Indonesian aviation officials investigating the crash of a Lion Air 737 jet, have told Boeing that they believed pilots may have been given wrong information by the plane's automated systems before the fatal crash.
The aircraft manufacturer issued a special memo today addressing a sensor problem flagged by Indonesian safety officials investigating the crash that killed 189 people last week.
"The Indonesian National Transportation Safety Committee has indicated that Lion Air flight 610 experienced erroneous input from one of its AOA (Angle of Attack) sensors," the warning said.
"Boeing issued an Operations Manual Bulletin (OMB) directing operators to existing flight crew procedures to address circumstances where there is erroneous input from an AOA sensor."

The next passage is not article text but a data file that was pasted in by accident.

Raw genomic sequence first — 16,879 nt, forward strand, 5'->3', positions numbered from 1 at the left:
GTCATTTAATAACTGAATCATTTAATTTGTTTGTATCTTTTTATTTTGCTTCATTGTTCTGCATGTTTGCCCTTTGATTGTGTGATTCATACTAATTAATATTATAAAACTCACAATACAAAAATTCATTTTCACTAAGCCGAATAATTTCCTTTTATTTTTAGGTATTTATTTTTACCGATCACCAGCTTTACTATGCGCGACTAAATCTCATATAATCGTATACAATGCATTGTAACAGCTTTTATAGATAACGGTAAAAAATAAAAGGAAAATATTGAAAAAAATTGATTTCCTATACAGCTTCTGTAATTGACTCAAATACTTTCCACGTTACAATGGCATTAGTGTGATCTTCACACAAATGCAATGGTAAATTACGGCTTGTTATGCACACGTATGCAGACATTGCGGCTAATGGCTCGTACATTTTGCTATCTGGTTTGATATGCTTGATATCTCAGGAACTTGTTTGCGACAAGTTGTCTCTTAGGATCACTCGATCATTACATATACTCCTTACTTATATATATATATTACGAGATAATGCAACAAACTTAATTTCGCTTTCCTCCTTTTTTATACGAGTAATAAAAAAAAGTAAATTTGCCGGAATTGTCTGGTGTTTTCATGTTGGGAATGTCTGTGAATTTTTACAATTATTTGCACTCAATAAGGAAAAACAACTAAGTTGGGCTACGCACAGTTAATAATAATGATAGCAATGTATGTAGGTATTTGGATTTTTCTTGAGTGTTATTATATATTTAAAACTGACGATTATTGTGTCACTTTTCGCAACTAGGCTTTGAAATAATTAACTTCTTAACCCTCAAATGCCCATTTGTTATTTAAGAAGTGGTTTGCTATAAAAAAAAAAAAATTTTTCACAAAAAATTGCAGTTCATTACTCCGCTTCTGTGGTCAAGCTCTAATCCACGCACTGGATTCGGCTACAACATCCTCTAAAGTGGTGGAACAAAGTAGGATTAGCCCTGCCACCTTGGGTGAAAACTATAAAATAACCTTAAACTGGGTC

An AOA sensor provides data about the angle at which wind is passing over the wings and tells pilots how much lift a plane is getting.
Lion Air JT610 plunged into the Java Sea less than half an hour after taking off from Jakarta on a routine flight to Pangkal Pinang city. There were no survivors.
Forty four victims have so far been identified.
Divers have recovered one of the two "black boxes", the flight data recorder, but are still searching for the cockpit voice recorder, in the hope it will shed more light on the cause of the disaster.
Indonesian investigators said this week the plane had an air-speed indicator problem on the doomed flight and on three previous journeys.